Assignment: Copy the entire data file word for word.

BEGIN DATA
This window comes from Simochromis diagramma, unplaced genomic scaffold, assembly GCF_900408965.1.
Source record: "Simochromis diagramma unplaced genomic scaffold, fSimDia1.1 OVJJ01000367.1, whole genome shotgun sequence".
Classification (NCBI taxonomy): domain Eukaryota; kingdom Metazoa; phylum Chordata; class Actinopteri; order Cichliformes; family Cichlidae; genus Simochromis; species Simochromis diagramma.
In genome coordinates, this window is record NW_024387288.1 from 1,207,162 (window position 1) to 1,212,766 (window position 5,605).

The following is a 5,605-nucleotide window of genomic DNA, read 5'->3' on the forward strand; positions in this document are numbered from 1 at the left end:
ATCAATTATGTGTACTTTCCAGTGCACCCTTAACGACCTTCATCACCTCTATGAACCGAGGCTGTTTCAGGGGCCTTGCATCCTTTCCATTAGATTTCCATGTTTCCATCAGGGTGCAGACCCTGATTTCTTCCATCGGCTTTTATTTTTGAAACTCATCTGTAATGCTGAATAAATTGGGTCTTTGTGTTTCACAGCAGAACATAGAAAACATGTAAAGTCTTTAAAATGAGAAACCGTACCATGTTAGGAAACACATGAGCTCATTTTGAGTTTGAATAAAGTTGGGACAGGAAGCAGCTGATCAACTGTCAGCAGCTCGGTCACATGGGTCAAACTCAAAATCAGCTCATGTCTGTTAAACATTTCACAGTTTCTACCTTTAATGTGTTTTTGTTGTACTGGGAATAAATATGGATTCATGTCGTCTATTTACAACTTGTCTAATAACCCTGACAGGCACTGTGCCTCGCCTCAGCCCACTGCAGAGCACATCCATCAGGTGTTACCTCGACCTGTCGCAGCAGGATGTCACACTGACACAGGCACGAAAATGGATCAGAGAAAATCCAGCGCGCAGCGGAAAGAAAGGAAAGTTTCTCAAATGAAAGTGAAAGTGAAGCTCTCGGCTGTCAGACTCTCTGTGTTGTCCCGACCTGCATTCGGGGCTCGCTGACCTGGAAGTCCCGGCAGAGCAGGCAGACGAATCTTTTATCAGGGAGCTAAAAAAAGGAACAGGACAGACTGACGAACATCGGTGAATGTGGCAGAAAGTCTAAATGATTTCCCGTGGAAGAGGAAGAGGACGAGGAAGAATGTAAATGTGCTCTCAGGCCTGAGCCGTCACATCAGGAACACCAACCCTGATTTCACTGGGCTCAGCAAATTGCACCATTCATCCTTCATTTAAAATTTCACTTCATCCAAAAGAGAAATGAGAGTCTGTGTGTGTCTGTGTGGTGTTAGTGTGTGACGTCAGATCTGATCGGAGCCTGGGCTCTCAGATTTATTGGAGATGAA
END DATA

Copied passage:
This window comes from Simochromis diagramma, unplaced genomic scaffold, assembly GCF_900408965.1.
Source record: "Simochromis diagramma unplaced genomic scaffold, fSimDia1.1 OVJJ01000367.1, whole genome shotgun sequence".
Classification (NCBI taxonomy): domain Eukaryota; kingdom Metazoa; phylum Chordata; class Actinopteri; order Cichliformes; family Cichlidae; genus Simochromis; species Simochromis diagramma.
In genome coordinates, this window is record NW_024387288.1 from 1,207,162 (window position 1) to 1,212,766 (window position 5,605).

The following is a 5,605-nucleotide window of genomic DNA, read 5'->3' on the forward strand; positions in this document are numbered from 1 at the left end:
ATCAATTATGTGTACTTTCCAGTGCACCCTTAACGACCTTCATCACCTCTATGAACCGAGGCTGTTTCAGGGGCCTTGCATCCTTTCCATTAGATTTCCATGTTTCCATCAGGGTGCAGACCCTGATTTCTTCCATCGGCTTTTATTTTTGAAACTCATCTGTAATGCTGAATAAATTGGGTCTTTGTGTTTCACAGCAGAACATAGAAAACATGTAAAGTCTTTAAAATGAGAAACCGTACCATGTTAGGAAACACATGAGCTCATTTTGAGTTTGAATAAAGTTGGGACAGGAAGCAGCTGATCAACTGTCAGCAGCTCGGTCACATGGGTCAAACTCAAAATCAGCTCATGTCTGTTAAACATTTCACAGTTTCTACCTTTAATGTGTTTTTGTTGTACTGGGAATAAATATGGATTCATGTCGTCTATTTACAACTTGTCTAATAACCCTGACAGGCACTGTGCCTCGCCTCAGCCCACTGCAGAGCACATCCATCAGGTGTTACCTCGACCTGTCGCAGCAGGATGTCACACTGACACAGGCACGAAAATGGATCAGAGAAAATCCAGCGCGCAGCGGAAAGAAAGGAAAGTTTCTCAAATGAAAGTGAAAGTGAAGCTCTCGGCTGTCAGACTCTCTGTGTTGTCCCGACCTGCATTCGGGGCTCGCTGACCTGGAAGTCCCGGCAGAGCAGGCAGACGAATCTTTTATCAGGGAGCTAAAAAAAGGAACAGGACAGACTGACGAACATCGGTGAATGTGGCAGAAAGTCTAAATGATTTCCCGTGGAAGAGGAAGAGGACGAGGAAGAATGTAAATGTGCTCTCAGGCCTGAGCCGTCACATCAGGAACACCAACCCTGATTTCACTGGGCTCAGCAAATTGCACCATTCATCCTTCATTTAAAATTTCACTTCATCCAAAAGAGAAATGAGAGTCTGTGTGTGTCTGTGTGGTGTTAGTGTGTGACGTCAGATCTGATCGGAGCCTGGGCTCTCAGATTTATTGGAGATGAA